If you’re reading this article, chances are you’re not pregnant yet but would like to be soon. For approximately 85 percent of American couples, conception happens fairly easily, and we hope you’re among them. During the times in your life when you’re trying not to have a baby, you know that having unprotected sex just once can result in pregnancy. But the truth is, conception doesn’t happen quite as quickly as you may think, particularly when you’re 35 or older.
Even if you’re younger and you time intercourse perfectly, “you have only a 20 percent chance of getting pregnant each month,” says Bryan D. Cowan, M.D., a reproductive endocrinologist and chairman of the department of obstetrics and gynecology at the University of Mississippi Medical Center in Jackson. In the following pages, you’ll learn how to improve your chances of getting pregnant “naturally,” and find expert information on what to do if you don’t.
Before you start trying
Cut out caffeine, alcohol and cigarettes Caffeine may increase the risk of endometriosis, a known cause of infertility. (It also can damage sperm.) Having as few as five alcoholic drinks a week can impair conception, according to Resolve, an infertility association. And smoking can speed the loss of eggs, affect sperm quality and may even accelerate menopause by several years.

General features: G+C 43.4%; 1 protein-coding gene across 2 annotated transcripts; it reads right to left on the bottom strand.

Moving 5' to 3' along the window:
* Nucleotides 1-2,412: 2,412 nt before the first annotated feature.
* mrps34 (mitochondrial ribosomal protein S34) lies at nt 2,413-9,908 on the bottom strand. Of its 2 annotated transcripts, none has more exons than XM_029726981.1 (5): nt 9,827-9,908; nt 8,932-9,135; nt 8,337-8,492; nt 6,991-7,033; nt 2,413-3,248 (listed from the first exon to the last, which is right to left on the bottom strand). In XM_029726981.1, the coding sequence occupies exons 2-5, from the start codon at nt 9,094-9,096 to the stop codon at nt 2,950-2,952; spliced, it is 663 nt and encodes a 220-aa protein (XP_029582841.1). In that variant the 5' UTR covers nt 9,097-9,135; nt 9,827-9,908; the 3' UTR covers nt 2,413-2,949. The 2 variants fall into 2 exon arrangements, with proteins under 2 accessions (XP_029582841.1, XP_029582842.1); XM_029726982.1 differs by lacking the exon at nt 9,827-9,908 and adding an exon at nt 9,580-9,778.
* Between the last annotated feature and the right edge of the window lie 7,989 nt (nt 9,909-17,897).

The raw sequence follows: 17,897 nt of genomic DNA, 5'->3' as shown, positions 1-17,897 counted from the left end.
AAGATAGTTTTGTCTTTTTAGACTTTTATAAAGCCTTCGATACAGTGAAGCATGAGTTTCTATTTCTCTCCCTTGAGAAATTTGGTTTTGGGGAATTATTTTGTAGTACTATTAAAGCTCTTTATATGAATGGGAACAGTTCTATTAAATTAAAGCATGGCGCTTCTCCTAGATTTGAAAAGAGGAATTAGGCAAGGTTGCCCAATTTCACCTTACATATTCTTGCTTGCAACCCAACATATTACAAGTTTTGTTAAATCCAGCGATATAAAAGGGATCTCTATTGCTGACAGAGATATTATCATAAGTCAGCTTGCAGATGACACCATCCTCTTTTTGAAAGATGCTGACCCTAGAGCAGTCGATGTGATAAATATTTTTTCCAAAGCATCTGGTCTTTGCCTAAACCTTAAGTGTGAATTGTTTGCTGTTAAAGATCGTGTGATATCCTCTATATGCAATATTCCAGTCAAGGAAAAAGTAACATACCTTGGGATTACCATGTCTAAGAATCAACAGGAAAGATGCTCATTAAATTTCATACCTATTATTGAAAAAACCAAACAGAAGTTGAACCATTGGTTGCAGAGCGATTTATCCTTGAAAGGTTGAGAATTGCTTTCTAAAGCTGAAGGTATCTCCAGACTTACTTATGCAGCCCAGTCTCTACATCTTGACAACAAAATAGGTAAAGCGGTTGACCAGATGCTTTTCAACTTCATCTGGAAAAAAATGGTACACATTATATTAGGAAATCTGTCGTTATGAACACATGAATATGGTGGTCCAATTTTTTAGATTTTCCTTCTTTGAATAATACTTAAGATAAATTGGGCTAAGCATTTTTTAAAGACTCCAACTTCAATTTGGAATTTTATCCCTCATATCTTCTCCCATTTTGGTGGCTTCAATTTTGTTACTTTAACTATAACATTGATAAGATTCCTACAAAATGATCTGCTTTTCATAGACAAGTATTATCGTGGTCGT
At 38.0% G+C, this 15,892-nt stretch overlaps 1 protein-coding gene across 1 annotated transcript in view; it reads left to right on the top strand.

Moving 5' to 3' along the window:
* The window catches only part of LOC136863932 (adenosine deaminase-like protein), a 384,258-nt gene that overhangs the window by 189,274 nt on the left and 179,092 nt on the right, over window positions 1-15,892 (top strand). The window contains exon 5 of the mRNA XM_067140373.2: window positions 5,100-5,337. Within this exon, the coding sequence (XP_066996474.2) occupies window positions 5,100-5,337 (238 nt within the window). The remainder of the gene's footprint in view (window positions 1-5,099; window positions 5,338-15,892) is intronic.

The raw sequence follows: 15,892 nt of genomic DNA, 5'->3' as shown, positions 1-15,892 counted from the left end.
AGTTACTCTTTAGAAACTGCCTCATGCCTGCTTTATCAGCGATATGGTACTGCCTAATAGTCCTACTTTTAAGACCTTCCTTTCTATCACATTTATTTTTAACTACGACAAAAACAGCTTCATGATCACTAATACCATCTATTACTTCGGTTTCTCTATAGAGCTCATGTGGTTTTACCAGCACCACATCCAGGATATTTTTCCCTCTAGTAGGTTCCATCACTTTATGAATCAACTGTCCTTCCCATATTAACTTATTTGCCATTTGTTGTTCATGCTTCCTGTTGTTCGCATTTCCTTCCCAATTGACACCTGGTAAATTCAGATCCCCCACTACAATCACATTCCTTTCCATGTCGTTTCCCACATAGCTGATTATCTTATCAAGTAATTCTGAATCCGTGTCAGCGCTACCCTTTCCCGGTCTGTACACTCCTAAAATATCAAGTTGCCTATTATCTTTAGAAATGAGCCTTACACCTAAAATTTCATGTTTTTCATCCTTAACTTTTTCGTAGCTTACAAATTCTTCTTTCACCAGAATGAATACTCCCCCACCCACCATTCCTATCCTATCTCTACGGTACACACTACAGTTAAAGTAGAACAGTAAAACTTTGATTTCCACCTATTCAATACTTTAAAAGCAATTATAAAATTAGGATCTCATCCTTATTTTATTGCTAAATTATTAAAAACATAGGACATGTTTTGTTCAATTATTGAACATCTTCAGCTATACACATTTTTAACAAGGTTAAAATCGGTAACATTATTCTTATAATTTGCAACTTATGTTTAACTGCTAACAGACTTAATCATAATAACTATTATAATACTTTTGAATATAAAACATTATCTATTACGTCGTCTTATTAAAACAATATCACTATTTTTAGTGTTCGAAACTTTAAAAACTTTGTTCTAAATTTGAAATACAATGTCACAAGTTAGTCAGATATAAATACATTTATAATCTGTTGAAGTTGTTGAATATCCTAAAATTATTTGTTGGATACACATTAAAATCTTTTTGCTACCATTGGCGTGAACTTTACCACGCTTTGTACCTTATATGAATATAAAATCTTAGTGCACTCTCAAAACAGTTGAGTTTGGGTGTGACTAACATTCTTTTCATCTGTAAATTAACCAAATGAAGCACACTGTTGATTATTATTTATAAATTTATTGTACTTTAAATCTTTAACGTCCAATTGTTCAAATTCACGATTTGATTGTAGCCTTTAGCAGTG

Stop Overexercising Women who regularly do vigorous aerobic exercise may stop ovulating. While most doctors believe moderate exercise is fine, some disagree. “For certain women, even moderate levels of exertion may contribute to infertility,” says Alice D. Domar, Ph.D., director of the Mind/Body Center for Women’s Health at Boston IVF. She recommends that women who are not conceiving take a three-month break from any exercise that raises the heart rate to more than 110 beats per minute.
Achieve your ideal weight Having too much or too little body fat can cause irregular or infrequent ovulation. “Women whose body mass index [BMI] is between 24 and 30 are most fertile,” Domar says.
Reduce stress and depression There’s evidence that negative emotional states can make it harder for a woman to conceive, Domar says.